Provided by National Institute of Child Health and Human Development
Getting early and regular prenatal care is one of the best ways to promote a healthy pregnancy. Prenatal care is more than just health care; it often includes education and counseling about how to handle different aspects of pregnancy, such as nutrition and physical activity, what to expect from the birth itself, and basic skills for caring for your infant.
Prenatal visits also give you and your family a chance to talk to your health care provider about any questions or concerns you have related to your pregnancy, birth, or parenthood.
Many health care providers recommend that a woman who is only thinking about getting pregnant see a health care provider about preconception health. There are steps she can take to reduce the risk of certain problems.
Folic Acid and Prenatal/Preconception Vitamins
The U.S. Public Health Service recommends that women of childbearing age get at least 400 micrograms of folic acid each day, through food sources and/or supplements. For women who are thinking about getting pregnant, health care providers recommend supplementing the diet with folic acid for three months before pregnancy, and then for at least the first three months of pregnancy. Prenatal vitamins are a good way to get extra folic acid into the diet. Prenatal supplements often contain high amounts of folic acid and other compounds, such as iron and vitamin A. (Women should take care in choosing a supplement, to make sure that no more than 5,000 IU of vitamin A is included.) Findings from research supported by the NICHD and other agencies indicate that the right amount of folic acid can help prevent certain types of birth defects and other problems during pregnancy.
Even though many foods available in the United States are fortified with folic acid, women who are thinking about pregnancy benefit from an extra boost of this important compound. It can be hard to get the full amount of folic acid from food sources alone, so preconception supplements are important.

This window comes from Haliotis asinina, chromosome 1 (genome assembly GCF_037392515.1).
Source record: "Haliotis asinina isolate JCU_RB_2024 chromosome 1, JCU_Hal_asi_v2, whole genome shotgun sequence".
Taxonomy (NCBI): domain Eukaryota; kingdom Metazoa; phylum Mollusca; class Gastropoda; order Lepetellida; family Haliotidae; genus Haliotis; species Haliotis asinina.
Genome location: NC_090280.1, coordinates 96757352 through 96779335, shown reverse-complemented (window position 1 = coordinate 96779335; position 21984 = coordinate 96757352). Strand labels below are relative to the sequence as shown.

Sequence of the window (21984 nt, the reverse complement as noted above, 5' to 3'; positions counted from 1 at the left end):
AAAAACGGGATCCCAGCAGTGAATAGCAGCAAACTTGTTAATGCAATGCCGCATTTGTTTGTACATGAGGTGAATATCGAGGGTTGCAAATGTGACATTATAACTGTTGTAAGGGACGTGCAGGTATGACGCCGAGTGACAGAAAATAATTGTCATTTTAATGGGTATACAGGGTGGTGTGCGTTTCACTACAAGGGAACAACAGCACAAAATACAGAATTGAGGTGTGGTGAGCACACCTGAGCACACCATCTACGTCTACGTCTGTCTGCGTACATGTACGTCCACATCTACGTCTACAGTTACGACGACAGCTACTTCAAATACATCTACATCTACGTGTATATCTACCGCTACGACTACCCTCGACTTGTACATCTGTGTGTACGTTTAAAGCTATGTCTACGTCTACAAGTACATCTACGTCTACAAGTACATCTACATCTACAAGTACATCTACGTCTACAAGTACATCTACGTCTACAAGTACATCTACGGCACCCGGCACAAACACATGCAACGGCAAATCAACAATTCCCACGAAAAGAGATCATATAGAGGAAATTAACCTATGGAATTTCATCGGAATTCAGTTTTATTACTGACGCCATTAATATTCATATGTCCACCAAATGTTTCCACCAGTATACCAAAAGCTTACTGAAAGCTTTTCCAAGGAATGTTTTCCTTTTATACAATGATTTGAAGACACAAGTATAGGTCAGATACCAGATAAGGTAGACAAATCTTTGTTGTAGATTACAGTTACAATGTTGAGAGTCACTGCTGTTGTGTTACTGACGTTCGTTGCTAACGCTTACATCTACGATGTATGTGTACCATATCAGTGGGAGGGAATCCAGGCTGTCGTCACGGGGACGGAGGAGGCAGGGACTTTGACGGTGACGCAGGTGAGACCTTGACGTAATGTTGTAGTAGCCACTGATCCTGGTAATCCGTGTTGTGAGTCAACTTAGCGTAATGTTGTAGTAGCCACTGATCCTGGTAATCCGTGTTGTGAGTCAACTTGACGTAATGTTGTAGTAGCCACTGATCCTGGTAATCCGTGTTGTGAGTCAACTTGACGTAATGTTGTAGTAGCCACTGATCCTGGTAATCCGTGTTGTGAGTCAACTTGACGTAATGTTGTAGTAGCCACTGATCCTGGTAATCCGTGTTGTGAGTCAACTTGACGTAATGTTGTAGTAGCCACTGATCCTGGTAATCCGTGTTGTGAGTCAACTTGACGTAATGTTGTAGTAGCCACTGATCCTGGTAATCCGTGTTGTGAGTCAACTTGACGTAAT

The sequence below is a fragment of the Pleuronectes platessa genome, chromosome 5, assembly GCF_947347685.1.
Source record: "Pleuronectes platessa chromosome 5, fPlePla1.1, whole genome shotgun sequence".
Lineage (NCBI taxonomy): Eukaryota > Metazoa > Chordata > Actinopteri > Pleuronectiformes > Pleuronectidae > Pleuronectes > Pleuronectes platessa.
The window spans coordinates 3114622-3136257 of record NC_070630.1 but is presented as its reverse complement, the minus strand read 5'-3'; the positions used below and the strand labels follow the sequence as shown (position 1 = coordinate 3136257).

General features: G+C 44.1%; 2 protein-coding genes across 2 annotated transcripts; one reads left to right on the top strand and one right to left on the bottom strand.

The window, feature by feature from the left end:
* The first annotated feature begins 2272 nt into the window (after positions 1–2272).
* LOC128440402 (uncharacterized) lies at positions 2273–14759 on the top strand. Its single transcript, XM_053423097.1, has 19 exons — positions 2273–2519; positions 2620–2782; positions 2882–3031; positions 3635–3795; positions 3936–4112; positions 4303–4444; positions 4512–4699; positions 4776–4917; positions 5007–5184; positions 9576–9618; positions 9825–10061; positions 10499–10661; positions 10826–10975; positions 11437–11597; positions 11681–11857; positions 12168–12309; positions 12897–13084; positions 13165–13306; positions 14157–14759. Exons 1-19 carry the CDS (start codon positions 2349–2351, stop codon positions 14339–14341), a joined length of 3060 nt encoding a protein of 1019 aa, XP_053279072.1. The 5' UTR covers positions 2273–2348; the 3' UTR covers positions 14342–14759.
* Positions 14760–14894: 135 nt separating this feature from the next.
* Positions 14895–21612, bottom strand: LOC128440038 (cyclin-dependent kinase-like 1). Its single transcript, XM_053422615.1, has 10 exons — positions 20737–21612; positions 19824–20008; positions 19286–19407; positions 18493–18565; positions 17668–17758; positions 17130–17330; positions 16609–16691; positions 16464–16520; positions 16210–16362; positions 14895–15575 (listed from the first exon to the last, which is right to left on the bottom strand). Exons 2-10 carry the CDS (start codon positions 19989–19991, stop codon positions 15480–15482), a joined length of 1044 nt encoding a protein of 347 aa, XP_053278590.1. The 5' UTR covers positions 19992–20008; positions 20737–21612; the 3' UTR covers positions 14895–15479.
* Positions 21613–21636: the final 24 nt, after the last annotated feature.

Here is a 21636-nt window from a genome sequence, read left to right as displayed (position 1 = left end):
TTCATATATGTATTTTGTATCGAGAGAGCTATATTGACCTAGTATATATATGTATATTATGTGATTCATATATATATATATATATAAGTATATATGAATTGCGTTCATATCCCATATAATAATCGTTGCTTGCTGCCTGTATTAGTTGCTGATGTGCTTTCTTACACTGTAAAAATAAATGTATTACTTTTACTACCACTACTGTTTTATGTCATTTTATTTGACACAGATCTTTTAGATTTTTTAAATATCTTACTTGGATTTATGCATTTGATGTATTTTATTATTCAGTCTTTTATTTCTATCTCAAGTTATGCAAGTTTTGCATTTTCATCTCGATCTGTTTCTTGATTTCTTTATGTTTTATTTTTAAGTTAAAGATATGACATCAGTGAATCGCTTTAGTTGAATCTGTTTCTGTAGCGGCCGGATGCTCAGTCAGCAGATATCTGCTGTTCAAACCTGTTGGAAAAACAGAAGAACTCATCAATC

Proper Immunizations for the Mother
Women who are thinking about getting pregnant should make sure that they have been properly vaccinated and are immune to certain diseases, such as rubella (also called German measles). If a woman gets rubella while she is pregnant, the fetus is at increased risk for a variety of problems, including deafness, heart problems, cataracts of the eyes, and mental retardation, just to name a few. These problems, which together are called congenital rubella (kon-JENN-it-ul roo-BELL-uh) are much more severe than the effects of getting rubella as a child.
Health care providers often test a woman's blood for immunity to this infection, or they try to find proof of childhood immunizations from a woman's health history. If a woman is not immune to rubella, she should be vaccinated. The American College of Obstetricians and Gynecologists (ACOG) recommends that women wait at least one month after getting vaccinated before trying to get pregnant. ACOG also suggests that women take steps to prevent pregnancy during this time. This time period can protect against any lingering traces of the vaccine/illness that may affect the fetus. A woman who is already pregnant should not get a rubella vaccination.
In addition, if a woman gets chickenpox while she is pregnant, the fetus is at increased risk for a number of problems, which together are called congenital varicella (vair-i-SELL-uh). The name varicella comes from the name of the virus that causes chickenpox, called varicella zoster virus. Congenital varicella is much more serious than the effects of getting chickenpox as a child. It can result in scarring of the skin, weakening or withering of the arms and legs, called atrophy (AT-row-fee), and eye abnormalities.